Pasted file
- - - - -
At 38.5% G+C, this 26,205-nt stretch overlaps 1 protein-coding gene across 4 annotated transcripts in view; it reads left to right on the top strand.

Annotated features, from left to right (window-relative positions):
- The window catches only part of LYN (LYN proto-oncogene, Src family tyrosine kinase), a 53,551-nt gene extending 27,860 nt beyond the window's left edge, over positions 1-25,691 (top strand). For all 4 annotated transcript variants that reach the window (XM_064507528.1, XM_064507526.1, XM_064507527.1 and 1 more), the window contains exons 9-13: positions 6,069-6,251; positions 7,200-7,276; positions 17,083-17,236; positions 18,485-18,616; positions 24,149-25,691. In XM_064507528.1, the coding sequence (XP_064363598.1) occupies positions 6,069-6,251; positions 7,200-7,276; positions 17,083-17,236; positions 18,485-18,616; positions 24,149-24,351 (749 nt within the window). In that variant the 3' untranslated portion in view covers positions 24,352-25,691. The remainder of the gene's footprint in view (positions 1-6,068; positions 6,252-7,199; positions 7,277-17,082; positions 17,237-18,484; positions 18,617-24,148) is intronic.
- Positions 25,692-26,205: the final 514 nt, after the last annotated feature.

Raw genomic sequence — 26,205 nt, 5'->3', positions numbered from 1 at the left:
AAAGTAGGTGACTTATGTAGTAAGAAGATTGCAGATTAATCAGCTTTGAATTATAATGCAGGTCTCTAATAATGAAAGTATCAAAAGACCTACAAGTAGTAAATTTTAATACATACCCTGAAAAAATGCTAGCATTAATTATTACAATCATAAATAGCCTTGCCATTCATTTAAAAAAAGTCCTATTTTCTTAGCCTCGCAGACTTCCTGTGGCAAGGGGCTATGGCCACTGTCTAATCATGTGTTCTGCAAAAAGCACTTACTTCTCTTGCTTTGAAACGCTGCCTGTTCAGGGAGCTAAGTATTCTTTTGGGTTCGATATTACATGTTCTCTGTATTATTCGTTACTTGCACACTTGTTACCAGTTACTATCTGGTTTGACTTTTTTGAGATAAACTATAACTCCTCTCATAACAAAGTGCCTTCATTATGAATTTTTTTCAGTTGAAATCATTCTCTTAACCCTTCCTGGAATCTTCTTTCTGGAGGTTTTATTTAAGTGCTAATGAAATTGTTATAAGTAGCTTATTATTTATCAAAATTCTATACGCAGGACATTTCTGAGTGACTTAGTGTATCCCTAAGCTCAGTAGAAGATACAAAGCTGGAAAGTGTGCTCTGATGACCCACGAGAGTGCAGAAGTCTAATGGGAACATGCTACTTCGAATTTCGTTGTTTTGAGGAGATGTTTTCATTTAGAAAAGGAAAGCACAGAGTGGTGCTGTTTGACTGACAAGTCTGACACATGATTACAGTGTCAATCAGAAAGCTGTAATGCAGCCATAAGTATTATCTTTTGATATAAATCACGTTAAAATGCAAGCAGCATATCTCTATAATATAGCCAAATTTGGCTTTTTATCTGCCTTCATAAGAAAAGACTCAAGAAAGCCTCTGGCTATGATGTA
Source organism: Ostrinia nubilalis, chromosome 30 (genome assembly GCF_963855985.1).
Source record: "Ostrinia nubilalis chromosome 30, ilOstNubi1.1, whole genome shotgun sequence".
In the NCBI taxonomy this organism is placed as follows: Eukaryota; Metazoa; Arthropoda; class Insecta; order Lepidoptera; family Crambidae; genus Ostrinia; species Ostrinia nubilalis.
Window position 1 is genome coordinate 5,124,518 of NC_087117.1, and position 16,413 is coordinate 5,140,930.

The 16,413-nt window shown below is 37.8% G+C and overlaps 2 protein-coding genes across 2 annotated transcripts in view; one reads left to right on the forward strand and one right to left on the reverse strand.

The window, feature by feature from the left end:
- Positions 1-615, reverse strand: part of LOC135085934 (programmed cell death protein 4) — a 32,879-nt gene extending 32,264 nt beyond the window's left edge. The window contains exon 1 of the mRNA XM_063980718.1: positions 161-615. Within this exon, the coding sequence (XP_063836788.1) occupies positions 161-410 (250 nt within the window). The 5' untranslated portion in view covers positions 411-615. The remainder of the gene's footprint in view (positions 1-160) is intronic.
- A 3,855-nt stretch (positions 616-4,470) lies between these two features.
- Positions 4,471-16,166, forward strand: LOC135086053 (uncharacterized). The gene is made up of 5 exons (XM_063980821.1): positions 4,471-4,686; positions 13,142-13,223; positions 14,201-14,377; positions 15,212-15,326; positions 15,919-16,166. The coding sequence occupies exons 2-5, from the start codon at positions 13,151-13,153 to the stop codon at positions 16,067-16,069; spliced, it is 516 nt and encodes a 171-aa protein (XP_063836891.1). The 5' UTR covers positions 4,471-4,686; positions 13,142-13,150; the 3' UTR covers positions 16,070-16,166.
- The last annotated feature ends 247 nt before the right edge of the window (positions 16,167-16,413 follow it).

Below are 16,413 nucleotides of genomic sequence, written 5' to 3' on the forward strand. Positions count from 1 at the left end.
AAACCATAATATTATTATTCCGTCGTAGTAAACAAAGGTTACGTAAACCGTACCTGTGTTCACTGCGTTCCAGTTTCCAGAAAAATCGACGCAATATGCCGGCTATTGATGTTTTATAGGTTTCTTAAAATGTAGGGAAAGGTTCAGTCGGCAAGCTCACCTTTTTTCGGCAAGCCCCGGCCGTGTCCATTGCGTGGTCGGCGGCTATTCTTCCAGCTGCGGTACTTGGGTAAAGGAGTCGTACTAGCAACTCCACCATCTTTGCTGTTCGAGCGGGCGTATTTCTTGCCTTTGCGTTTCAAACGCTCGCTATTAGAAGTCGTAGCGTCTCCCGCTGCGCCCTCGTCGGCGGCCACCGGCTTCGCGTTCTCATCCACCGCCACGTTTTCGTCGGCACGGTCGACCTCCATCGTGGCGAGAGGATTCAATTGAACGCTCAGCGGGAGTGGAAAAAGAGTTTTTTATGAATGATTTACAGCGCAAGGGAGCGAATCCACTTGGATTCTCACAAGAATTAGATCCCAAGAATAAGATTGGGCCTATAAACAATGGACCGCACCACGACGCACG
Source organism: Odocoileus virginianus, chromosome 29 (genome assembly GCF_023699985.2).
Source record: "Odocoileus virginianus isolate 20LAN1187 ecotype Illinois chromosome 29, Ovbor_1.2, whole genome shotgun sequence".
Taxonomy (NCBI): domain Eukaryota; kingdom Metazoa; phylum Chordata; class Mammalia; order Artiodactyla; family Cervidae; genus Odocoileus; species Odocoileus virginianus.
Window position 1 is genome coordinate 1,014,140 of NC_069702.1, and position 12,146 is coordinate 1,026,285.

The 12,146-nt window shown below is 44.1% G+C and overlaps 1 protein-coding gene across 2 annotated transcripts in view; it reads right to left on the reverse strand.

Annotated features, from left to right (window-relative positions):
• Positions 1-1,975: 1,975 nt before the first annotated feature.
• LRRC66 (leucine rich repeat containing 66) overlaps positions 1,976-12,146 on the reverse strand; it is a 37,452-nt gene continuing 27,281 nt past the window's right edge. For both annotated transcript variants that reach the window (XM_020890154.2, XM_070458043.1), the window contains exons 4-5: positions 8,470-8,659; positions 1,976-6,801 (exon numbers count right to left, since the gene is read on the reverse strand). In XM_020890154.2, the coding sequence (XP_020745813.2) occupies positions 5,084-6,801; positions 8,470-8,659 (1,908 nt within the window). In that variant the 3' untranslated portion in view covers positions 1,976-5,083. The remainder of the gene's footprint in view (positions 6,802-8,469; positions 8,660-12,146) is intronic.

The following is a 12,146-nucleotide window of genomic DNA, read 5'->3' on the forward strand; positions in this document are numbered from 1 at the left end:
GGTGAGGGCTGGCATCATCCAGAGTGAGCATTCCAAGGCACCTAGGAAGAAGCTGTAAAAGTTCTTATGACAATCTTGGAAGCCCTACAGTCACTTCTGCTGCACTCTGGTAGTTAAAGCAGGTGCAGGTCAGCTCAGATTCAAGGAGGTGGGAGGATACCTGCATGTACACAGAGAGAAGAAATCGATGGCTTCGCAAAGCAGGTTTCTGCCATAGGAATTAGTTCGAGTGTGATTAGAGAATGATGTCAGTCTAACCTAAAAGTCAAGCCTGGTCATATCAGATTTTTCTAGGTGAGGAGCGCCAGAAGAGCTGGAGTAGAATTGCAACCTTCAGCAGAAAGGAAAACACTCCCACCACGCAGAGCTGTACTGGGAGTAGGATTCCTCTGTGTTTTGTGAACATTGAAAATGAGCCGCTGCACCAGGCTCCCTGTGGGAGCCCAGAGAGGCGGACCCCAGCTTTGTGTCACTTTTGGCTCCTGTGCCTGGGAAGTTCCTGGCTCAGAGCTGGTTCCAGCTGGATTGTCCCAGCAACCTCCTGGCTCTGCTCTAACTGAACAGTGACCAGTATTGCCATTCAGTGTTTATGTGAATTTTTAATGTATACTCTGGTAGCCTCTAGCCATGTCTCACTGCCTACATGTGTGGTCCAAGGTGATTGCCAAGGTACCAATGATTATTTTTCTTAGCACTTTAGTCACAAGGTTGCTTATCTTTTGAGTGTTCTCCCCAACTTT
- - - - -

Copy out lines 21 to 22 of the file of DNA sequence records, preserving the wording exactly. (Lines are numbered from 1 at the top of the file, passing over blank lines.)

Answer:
Taxonomy (NCBI): domain Eukaryota; kingdom Metazoa; phylum Chordata; class Mammalia; order Artiodactyla; family Cervidae; genus Odocoileus; species Odocoileus virginianus.
Window position 1 is genome coordinate 1,014,140 of NC_069702.1, and position 12,146 is coordinate 1,026,285.